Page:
Public Affairs Association of Canada

Public Affairs Association of Canada

April 11, 2006 11:30 ET

Public Affairs Industry Welcomes Accountability Laws, but Could Accountability Act Restrict Free-Flow of Information?

TORONTO, ONTARIO--(CCNMatthews - April 11, 2006) - Canada's largest public affairs industry association is extending qualified support to the Harper government on the introduction of its Federal Accountability Act, while also extending a helpful hand to make the legislation better. Although the Public Affairs Association of Canada (PAAC) has some concerns, the organization agrees there is a need for the Act, which closely follows recommendations made by Justice John Gomery.

"We have some concerns about unintended damage to the government relations process," said PAAC President Elaine Flis. "We certainly look forward to working with the government to fine tune this legislation to meet the government's objectives, while addressing these industry concerns."

Government Relations specialists - often called 'lobbyists' - are essential to building public policy because they help organizations get their views to government, much as lawyers act to plead cases on behalf of clients. "Should they be accountable? Yes," said Flis. "Could this legislation do unintentional damage to their essential work? Quite possibly, in its present form. But while there are particular aspects of the legislation our membership does not fully support, as an industry we welcome the opportunity to work with the Harper government to craft the best legislation possible. Our members are concerned about any government action that would unduly restrict the free-flow of information and ideas between government, its stakeholders and the broader public.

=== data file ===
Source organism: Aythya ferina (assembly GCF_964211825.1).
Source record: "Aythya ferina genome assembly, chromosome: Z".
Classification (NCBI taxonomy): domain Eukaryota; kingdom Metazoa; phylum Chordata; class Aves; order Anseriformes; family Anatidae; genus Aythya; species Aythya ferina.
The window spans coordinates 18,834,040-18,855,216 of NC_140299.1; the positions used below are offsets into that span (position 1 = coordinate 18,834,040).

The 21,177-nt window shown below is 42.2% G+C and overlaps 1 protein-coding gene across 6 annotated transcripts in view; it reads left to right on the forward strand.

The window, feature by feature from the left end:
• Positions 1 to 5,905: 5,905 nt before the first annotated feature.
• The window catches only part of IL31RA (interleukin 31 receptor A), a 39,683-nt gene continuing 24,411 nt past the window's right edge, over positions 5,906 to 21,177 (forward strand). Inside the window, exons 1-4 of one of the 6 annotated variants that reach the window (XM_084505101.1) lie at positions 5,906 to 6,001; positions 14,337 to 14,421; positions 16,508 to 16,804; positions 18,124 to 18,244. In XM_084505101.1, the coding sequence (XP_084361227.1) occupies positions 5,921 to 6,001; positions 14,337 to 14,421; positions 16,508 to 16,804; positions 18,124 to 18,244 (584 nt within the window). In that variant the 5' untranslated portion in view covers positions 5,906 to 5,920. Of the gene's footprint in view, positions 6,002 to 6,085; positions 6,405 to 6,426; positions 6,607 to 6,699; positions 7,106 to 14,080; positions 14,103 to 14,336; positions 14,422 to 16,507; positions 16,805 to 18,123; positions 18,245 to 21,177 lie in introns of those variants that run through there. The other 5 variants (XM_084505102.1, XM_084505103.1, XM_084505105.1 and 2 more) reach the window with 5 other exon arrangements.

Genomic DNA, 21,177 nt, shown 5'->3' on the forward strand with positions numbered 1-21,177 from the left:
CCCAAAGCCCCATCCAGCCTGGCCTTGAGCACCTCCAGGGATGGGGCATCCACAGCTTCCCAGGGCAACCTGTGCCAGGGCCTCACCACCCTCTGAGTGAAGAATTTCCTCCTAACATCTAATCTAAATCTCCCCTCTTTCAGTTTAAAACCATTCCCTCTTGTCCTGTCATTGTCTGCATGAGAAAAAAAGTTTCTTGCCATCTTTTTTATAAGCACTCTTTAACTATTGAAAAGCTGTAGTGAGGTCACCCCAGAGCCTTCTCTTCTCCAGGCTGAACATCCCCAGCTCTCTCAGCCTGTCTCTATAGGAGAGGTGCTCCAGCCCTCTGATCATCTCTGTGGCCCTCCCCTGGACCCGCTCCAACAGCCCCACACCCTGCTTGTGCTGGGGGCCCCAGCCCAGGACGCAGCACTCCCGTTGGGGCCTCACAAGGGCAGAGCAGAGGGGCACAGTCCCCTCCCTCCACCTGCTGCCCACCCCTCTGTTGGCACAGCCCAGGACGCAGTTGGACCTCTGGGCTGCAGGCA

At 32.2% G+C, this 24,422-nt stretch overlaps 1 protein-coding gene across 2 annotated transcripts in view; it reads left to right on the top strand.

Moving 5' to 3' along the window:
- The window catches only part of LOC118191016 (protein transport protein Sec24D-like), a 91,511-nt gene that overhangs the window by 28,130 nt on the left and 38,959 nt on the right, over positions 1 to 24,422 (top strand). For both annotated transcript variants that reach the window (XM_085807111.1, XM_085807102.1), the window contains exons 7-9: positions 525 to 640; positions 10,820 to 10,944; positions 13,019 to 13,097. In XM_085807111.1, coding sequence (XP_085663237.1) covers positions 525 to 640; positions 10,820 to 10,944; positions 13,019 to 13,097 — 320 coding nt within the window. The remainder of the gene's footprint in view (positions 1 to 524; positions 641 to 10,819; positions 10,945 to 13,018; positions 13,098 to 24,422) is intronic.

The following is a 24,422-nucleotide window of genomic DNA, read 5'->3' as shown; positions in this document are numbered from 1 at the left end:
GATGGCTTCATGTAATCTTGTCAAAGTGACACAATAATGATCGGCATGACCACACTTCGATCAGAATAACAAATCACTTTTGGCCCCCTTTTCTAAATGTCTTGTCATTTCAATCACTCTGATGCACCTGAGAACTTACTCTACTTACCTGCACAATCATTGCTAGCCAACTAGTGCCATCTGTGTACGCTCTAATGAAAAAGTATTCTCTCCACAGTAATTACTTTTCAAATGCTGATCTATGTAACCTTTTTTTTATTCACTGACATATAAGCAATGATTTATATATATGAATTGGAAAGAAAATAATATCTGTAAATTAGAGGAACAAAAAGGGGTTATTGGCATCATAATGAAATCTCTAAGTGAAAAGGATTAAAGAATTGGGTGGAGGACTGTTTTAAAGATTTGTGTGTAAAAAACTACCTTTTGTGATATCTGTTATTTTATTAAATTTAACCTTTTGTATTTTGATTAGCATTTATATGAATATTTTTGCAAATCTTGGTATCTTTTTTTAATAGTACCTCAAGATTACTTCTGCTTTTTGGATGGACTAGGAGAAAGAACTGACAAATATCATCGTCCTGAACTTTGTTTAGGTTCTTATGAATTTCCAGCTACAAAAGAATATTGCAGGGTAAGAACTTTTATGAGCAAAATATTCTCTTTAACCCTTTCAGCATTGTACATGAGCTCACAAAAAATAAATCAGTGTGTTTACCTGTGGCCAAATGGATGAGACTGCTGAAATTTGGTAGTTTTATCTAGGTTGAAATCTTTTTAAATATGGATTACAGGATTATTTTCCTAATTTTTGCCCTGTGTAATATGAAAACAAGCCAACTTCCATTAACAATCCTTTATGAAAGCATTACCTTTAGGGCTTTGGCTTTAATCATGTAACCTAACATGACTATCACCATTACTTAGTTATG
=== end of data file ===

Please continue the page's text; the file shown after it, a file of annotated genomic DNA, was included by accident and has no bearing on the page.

"In anticipation of the introduction of the Act, PAAC invited the Prime Minister to speak to its membership and begin a dialogue with the industry and all those involved in the development of public policy in Canada.

PAAC is at the leading edge of the movement in the Public Affairs industry to improve the professionalism and ethics of its members. In October 2005, PAAC adopted a voluntary Statement of Ethical Principles (SEP) for its members, recognizing the importance of integrity and transparency in public affairs. "The introduction of the SEP represents one step toward enhanced integrity in public affairs, which includes government relations," said Flis. "We are ready and willing to take further steps by working with the government to sculpt the new legislation from something good into something better."

Founded in 1984, The Public Affairs Association of Canada is a non-profit organization representing a broad range of public affairs professionals from the private and public sectors.

The SEP is accessible at:
http://www.publicaffairs.ca/whoweare/ethics.shtml

Contact Information

  • Public Affairs Association of Canada
    Elaine Flis
    President
    (416) 258-2264